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Role of the juror: To ask or not to ask?

Role of the juror: To ask or not to ask?

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Until I saw coverage of the Jodi Arias trial, I never heard of the Arizona law that allows jurors to ask witnesses questions. I was really surprised to learn of this Arizona practice because it often seems that we as attorneys go to great lengths to control what the jury can and can’t consider (and hear) during the trial.

I am not sure how I feel about allowing jurors to ask questions. In theory, questions are always a good idea, right? A more informed juror should be better equipped to make the best decision. And, as we’ve seen with the Arias trial, it certainly puts the witness’s credibility on display.

We allow the jurors to deliberate together in the jury room after the trial and they are undoubtedly asking these questions of each other in the jury room. So should it really matter that they get the chance to ask them a bit earlier in open court? Trials can be long and they can be tedious, so allowing jurors to ask questions and get answers could help them feel as though they have more of an active role in the trial.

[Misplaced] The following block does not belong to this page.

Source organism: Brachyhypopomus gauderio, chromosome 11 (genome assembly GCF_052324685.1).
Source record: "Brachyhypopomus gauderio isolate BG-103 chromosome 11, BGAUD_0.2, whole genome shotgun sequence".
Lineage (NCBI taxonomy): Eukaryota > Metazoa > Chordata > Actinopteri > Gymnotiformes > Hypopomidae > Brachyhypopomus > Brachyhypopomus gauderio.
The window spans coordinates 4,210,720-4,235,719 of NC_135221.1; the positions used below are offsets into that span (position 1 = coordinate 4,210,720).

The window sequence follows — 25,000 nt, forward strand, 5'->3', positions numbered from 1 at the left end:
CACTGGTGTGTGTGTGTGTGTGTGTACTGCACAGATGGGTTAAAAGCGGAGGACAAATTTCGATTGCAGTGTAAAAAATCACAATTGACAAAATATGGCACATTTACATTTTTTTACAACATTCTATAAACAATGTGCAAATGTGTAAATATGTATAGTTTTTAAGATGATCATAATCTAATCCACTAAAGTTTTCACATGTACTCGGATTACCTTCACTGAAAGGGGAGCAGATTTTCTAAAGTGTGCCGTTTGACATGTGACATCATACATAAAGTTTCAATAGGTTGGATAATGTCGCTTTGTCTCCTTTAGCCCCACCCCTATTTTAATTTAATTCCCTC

Of course, there is a procedure the question asking. The jurors must first submit their written questions to the judge. If the judge deems the question fair (and the lawyers are allowed to object) the judge will ask the witness the juror’s question.

I think allowing jurors to ask questions would make attorneys’ jobs more complicated. Having to anticipate not only the questions of the opposing side but those of every member of the jury would be difficult. I also wonder if the possibility of juror’s asking questions would make defendants less likely to testify in some cases or if this practice tends to benefit one side or the other.

What do you perceive to be the role of a juror? Should jurors be allowed to ask questions, and if so how does that change the role of the attorneys?

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